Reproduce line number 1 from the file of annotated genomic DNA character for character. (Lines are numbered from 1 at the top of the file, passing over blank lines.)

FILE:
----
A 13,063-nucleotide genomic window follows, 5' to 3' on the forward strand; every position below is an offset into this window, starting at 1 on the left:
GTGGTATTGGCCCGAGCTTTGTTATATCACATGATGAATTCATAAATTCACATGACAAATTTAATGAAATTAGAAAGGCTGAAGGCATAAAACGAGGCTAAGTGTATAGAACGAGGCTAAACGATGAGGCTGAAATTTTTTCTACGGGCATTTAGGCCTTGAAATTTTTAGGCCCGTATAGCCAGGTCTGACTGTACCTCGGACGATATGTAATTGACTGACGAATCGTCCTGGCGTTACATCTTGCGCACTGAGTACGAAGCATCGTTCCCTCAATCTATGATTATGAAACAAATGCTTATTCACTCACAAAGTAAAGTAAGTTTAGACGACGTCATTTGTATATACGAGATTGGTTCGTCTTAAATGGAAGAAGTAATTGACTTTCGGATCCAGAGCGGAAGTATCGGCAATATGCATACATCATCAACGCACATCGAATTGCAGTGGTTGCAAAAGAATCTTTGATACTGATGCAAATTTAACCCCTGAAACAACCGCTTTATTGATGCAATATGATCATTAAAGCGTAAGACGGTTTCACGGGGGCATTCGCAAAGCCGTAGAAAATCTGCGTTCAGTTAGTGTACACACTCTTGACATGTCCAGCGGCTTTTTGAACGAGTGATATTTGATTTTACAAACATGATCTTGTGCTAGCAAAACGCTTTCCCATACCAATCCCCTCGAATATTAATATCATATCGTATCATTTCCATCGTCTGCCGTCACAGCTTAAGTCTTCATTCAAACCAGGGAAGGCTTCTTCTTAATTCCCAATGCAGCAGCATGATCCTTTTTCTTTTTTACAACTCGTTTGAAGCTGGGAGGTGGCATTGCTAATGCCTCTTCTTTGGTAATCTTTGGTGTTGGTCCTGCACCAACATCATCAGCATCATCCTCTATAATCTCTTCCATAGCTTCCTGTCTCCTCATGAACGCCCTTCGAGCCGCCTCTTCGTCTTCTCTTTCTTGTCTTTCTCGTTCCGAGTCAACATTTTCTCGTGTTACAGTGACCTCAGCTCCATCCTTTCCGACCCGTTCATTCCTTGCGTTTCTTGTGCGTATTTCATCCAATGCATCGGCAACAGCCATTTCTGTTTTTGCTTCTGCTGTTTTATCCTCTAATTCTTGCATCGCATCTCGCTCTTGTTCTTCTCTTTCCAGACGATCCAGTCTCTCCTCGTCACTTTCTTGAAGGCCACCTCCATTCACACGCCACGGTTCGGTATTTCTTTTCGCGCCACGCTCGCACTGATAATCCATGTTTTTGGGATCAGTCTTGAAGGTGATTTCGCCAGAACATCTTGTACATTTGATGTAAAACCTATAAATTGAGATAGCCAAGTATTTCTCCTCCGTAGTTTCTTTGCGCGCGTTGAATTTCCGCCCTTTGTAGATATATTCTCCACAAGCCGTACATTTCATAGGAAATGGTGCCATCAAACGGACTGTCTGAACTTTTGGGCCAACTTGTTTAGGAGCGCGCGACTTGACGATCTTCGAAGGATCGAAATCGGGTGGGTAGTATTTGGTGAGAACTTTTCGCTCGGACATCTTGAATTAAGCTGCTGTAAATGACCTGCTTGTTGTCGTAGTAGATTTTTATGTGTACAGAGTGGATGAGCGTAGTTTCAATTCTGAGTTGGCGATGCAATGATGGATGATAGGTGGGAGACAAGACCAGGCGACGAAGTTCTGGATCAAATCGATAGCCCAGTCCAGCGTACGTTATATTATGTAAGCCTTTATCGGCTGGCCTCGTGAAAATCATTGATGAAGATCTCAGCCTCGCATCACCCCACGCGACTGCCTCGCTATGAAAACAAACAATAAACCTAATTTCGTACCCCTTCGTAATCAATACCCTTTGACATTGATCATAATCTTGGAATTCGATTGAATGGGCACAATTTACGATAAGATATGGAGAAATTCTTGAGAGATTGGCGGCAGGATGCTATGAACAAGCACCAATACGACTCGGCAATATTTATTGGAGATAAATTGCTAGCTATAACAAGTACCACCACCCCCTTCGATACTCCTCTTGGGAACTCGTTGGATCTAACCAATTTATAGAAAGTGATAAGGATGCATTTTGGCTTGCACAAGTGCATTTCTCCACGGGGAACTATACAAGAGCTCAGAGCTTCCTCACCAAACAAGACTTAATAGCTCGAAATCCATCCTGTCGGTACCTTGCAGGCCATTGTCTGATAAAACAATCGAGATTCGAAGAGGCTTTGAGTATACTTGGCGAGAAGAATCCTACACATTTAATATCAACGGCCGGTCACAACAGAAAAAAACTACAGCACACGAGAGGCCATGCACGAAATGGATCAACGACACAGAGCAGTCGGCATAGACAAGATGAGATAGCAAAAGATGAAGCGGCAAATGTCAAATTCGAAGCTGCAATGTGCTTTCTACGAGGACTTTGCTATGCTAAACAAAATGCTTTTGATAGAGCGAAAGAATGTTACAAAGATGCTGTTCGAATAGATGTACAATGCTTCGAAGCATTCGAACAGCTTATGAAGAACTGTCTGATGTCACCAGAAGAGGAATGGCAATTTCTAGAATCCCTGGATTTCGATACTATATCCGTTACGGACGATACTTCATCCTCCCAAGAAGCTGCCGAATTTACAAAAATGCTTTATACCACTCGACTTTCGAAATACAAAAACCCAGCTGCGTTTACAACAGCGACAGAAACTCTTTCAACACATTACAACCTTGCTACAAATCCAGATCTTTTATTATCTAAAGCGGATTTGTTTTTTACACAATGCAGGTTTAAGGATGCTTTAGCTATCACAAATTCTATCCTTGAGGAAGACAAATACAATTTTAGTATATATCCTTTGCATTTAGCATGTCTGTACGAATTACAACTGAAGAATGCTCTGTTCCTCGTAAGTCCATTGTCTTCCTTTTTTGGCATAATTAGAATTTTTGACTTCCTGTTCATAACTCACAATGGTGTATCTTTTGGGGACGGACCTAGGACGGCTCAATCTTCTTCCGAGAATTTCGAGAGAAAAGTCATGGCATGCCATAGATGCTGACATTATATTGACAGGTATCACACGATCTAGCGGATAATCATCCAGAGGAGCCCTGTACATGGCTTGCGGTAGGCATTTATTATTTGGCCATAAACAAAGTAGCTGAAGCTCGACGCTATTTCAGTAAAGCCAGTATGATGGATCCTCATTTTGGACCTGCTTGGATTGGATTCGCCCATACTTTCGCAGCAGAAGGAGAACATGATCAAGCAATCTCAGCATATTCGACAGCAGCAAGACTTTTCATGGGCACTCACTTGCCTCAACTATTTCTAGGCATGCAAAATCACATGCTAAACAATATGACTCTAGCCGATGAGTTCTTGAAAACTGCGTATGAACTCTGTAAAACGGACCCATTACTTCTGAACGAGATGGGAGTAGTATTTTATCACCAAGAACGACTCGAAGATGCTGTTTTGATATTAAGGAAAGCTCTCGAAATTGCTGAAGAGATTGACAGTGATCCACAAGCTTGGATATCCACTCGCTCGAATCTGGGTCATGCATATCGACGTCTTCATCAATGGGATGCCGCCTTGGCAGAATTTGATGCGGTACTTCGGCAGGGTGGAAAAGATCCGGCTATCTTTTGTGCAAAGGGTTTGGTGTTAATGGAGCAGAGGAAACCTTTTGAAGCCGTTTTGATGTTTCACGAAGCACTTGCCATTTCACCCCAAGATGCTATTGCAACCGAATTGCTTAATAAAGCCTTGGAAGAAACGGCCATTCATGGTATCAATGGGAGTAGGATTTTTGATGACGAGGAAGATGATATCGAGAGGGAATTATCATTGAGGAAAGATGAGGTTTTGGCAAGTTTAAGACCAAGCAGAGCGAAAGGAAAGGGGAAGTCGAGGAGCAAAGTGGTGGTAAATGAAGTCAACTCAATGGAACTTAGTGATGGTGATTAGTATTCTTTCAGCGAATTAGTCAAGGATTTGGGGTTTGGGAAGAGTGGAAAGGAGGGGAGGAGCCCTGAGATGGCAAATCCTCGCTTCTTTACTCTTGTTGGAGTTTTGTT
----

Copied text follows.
A 13,063-nucleotide genomic window follows, 5' to 3' on the forward strand; every position below is an offset into this window, starting at 1 on the left: